If the process doesn’t include organizations and people who have historically been left out of these processes, the outcome will reflect that exclusion.

Do you have an early memory with your organization that’s stuck with you?

Really shortly after I started, we were invited to Ottawa to make submissions to the Parliamentary Standing Committee on Justice. They wanted submissions from us on the Court Challenges Program that the government was looking to reinstate – and that they subsequently have reinstated. We are happy to see the program return because it provides an opportunity for organizations like us to apply for funding to bring challenges to government laws under the Charter. It’s a really intriguing thing because no other country has anything [quite like it]. It’s unique – the government funding a program that allows us to [challenge their laws]. I had a chance to go with Kasari (our Executive Director) and make submissions.

That same week, there was also a Supreme Court of Canada (SCC) judgment being released that West Coast LEAF was intervening in. I knew it well because I had worked on before starting my job at West Coast LEAF. I had to jump right in and roll up my sleeves – it was great to see out of the gate, some of the different ways that we do our work. It stuck with me because I didn’t even have a desk at the office yet and already I was immersed in our work.

That’s pretty amazing. What are you most excited about now? What makes you worry, and why?

I’m excited that we have experienced growth in our legal capacity by adding another lawyer. It also means it increases our ability to coordinate our tools to have education, law reform and litigation programming in tandem. We have increased capacity to bring litigation — being the ones filing the Notice of Claim — along with intervening in cases that others have brought.

And, it’s not a worry, but it is rather more of a challenge, but I wonder about how to get people in the media particularly, but people generally to communicate about inequality. People feel really uncomfortable with addressing inequality in society and there might be some reticence to report on how life circumstances will create different opportunities and barriers.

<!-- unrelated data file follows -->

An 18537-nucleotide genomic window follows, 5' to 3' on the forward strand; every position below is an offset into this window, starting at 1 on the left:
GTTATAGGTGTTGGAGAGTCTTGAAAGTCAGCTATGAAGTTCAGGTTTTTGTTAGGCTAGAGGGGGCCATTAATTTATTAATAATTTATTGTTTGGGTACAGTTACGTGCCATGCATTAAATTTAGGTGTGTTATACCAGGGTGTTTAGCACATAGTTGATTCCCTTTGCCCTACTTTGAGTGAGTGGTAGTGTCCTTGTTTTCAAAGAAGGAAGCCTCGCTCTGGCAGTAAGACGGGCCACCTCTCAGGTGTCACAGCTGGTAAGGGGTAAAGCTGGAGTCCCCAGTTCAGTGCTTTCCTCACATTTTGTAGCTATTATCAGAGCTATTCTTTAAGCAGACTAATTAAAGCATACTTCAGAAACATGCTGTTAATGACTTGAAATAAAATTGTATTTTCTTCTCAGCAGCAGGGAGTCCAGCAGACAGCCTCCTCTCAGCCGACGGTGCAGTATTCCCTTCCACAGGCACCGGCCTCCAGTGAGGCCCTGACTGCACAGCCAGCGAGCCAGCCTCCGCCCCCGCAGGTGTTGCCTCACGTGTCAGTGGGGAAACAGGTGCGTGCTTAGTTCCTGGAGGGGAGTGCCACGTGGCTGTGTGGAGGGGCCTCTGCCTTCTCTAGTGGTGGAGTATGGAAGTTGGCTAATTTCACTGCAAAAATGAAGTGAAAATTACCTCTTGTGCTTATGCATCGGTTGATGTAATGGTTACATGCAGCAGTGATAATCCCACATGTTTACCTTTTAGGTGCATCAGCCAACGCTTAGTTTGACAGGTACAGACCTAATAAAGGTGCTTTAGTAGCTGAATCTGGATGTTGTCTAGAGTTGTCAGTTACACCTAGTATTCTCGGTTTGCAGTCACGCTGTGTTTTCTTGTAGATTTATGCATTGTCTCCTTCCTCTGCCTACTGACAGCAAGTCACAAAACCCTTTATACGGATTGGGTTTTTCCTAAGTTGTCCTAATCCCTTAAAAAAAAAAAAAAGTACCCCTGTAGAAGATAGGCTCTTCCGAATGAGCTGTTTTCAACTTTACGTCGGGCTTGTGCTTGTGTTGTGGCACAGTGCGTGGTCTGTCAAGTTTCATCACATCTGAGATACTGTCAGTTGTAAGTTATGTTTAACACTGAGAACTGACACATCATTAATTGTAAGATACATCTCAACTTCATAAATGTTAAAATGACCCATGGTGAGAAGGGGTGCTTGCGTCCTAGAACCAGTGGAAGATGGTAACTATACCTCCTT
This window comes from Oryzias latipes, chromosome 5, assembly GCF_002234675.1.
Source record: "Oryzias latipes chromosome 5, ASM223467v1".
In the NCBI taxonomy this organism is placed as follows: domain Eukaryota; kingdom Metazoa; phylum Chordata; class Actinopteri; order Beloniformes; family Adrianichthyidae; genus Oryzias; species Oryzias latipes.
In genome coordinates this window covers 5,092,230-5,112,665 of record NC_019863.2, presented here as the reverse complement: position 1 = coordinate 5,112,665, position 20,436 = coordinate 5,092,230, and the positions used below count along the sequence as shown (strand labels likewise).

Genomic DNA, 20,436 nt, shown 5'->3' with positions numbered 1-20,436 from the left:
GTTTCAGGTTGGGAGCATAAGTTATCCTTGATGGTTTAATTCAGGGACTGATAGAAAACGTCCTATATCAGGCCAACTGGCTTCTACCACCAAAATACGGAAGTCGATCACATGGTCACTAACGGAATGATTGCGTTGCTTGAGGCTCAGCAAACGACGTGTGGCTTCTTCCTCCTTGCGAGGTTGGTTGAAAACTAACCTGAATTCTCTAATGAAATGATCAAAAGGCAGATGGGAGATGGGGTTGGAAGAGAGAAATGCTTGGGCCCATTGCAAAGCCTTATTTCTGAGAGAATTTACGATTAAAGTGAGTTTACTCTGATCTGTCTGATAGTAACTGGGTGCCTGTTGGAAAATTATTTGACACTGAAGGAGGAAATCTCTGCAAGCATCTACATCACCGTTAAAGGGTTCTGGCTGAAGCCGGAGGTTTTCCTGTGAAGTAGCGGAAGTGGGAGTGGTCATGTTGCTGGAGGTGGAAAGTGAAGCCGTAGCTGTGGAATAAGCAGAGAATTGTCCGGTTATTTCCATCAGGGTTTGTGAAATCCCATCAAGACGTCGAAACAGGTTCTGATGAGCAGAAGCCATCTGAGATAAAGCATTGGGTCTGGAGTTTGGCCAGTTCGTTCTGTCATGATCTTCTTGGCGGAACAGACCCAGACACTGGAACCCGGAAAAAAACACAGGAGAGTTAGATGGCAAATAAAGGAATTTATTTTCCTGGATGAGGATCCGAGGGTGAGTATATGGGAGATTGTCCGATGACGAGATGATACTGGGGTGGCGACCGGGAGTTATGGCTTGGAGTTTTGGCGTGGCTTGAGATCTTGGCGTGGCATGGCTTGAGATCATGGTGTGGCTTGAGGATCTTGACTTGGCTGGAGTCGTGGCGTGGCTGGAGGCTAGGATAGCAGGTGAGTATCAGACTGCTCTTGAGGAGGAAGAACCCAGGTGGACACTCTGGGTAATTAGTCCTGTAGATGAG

People feel really uncomfortable with addressing inequality in society and there might be some reticence to report on how life circumstances will create different opportunities and barriers.

I didn’t anticipate [the reluctance] and was a bit surprised about it. The Lloyd case, for example — about mandatory minimums — often, people would wonder why we were interested in a case about a Mr. Lloyd. Well, mandatory minimums for certain drug offences carry implications for women who mostly have more low level drug mule jobs within drug trafficking enterprises. It’s easier to scoop lower level traffickers, and long terms of imprisonment impacts women in particular ways, especially if they’re mothers, or indigenous women. Getting people to see past that — to get into some of the nuance of what the equality issues are and how they can play a role in how vulnerable people are experiencing the law — I guess I worry about how to do that better.

I hope that’s something you can find the answer to.

You’ll be my first call if I do!

Last question: if you could wave a magic wand and make one wish come true, what would it be, and why?